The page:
Jersey is quite rightly famous for a lot of things: blueberries, tomatoes and sweet corn, the shore, Atlantic City, four of the most dismally dysfunctional urban centers in the country [Newark, Camden, Paterson, Passaic], and Tony Soprano. But wine? Never imagined it.

With our departure for the wedding fast upon us I haven’t opened the bottles yet. Will let you know when I do.

Conscious Aging: “Epiretinal Membrane”

Ah, the things our aging bodies spring upon us never cease to amaze. My regular eye doctor — whom we can call #1 — wanted me evaluated for cataracts, so sent me to a specialist. Said doctor #2 pronounced me fine re cataracts, but pointed out that I had an epiretinal membrane in my right eye that needed evaluation by a retinal specialist, doctor #3. I had that appointment yesterday.

Aging means a proliferation of doctors, not just a primary to see to your general health. Doctor #1 does glasses and glaucoma checks and such. Doctor #2 does the front of the eyeball. Doctor #3 does the back. Such is the specialization of medicine these days.

These membranes develop as a function of age, and can begin to interfere with vision — making surgery necessary. This surgery, unlike cataract surgery which gets you back to your best vision, doesn’t return you to normal. The expectation is “halfway”. Sometimes the membrane keeps growing, and sometimes it reaches a point and goes dormant. Right now I have no real symptoms, although my left eye is better than the affected right. Given that, the risk of surgery isn’t warranted. I’m in full agreement with watchful waiting.

I have to go every six months to have the membrane checked. In the meantime, I have toΒ  use this sheet in the pic below to check each eye every couple of weeks. If the lines start to look too wavy with that right eye, I have to send up a flare and go back sooner than my scheduled next visit.

I’m not overly concerned. The medical system in which I’m a patient is a highly ranked teaching system, so I saw a young Asian male technician who did the images, a Latina resident who did an exam, and then a delightful young Asian doctor trailing a very young blonde woman who looked like a first year medical student. The doctor repeated the same exam done by the resident. She asked most of the same questions the resident had, and I gave mostly the same answers. I feel thoroughly checked out, even as the whole thing took more time than if I’d just seen the specialist. I love living in a diverse city where professional services are provided by the best people, no matter their country of origin.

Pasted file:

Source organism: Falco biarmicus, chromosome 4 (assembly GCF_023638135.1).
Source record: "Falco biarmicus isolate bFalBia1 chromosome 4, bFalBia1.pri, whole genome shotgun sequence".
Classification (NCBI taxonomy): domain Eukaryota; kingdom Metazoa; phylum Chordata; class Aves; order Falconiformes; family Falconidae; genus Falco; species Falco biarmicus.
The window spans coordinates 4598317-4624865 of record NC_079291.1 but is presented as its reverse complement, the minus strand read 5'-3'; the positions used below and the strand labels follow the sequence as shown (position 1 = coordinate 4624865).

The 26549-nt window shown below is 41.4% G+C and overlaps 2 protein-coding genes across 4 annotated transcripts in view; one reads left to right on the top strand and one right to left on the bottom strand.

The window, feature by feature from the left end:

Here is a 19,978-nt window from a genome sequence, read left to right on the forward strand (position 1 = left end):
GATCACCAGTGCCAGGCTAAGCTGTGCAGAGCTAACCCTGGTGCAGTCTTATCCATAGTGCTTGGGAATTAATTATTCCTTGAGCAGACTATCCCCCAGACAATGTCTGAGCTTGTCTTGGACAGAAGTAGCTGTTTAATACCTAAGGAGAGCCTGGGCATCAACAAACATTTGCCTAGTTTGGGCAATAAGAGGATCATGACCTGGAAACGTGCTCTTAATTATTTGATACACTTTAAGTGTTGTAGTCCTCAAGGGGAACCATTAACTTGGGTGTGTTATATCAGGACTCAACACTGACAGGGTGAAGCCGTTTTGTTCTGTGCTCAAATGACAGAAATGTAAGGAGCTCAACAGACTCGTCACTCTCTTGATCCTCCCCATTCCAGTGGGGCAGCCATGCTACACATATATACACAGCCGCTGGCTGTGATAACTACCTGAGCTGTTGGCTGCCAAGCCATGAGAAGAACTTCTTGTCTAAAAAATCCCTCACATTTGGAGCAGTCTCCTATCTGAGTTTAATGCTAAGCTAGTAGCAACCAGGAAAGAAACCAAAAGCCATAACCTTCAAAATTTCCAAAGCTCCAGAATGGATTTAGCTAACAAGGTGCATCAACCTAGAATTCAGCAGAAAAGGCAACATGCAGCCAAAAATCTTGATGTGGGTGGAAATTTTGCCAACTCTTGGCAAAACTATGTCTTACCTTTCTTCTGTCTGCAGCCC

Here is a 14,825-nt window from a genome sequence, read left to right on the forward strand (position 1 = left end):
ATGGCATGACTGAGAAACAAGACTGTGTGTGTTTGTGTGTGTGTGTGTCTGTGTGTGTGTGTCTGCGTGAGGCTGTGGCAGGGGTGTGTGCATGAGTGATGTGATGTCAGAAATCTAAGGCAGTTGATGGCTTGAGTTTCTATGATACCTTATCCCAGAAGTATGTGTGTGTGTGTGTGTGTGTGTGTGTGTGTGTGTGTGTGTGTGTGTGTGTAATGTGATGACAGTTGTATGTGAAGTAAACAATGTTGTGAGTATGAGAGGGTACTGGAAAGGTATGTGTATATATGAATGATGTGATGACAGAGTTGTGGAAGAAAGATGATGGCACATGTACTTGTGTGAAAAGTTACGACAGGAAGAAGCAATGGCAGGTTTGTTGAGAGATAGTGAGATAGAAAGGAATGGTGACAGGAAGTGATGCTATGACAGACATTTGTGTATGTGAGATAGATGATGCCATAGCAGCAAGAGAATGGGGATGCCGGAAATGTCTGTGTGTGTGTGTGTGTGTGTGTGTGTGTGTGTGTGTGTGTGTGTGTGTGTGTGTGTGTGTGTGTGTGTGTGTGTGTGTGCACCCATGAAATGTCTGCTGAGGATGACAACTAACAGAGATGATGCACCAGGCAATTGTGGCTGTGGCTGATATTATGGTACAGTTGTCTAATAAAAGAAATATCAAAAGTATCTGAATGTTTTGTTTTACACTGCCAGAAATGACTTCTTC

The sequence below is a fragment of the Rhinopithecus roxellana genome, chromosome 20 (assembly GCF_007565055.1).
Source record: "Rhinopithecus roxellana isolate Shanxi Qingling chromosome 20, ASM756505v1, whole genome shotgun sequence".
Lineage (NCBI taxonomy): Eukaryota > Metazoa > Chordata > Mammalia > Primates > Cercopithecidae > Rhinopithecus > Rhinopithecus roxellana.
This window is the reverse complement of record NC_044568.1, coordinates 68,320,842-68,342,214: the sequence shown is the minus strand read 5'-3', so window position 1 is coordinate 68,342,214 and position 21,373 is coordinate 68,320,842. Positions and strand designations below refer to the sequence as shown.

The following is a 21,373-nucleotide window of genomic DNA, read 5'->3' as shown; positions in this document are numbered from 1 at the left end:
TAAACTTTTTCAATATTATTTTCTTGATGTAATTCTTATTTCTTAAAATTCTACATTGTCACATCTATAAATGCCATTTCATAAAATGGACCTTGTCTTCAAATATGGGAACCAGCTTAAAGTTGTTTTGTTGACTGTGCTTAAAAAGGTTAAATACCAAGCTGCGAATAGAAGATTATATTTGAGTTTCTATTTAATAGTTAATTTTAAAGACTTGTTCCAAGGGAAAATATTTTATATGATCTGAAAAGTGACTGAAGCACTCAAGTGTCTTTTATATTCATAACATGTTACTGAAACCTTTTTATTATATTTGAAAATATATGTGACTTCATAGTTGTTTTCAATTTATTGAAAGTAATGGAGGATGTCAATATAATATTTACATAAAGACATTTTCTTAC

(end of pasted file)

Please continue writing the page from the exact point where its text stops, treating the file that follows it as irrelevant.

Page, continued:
Conscious Aging: Writing a Bad Review

I rarely write bad reviews on Yelp, especially if the business makes a good faith effort to rectify a problem. But I did land a ton of bricks on a local business, a small independent theater here in Seattle, after my enjoyment of a film was completely destroyed by a noisy group sitting right in front of me. They whooped and snickered and guffawed and talked loudly through the whole showing of Jordan Peele’s highly rated horror film, Us. You’d have thought we were watching Comedy Hour, so discordant was their behavior with what was unfolding on the screen. I have pretty good powers of concentration, but the noise level and distraction generated by this group overpowered everything. Someone on staff did come into the small theater once, in the dark, to ask them to be quiet — to no avail.

I suspect the venue is marketing to after-work groups as a way of filling seats on a weekday night; this was a 5:45pm Thursday evening showing. The problem is that “noisy bar happy hour after work” is deeply ingrained in Seattle’s young culture. And this theater venue does offer drinks before, after, and even during the show. You order, give your seat number and the time you want your drink to arrive, and someone brings it in. Noisy group bar happy hour behavior and quiet film watching behavior simply do not mix.

In addition to writing the bad Yelp review, I did contact the theater directly via email, and the owners apologized and offered two free tickets for a future performance. But they defended their “group destination after work” marketing policy. I think it’s going to be a problem.

Literally while I was writing this post, the theater owner called to discuss the problem. He didn’t ask me to take down the review, although after we talked I decided to do so on my own. Jerry and I were small business owners, and I understand how difficult it is and how small the margins are. A bad review is, in a sense, overkill. The owner is adamant that if they didn’t market to groups, they wouldn’t have a revenue stream during the week. I’m adamant that if this kind of disruptive behavior happens again, I’ll leave the theater and not return.

We ended the conversation with sort of a truce. The owner wanted me to know he and his wife care about me. I wanted him to know that I have family and friends who care about me and what I want from him isΒ  a quiet venue when I go to see a film. We’ll see if those two lines in the sand can intersect.

Update: Mother of the Bride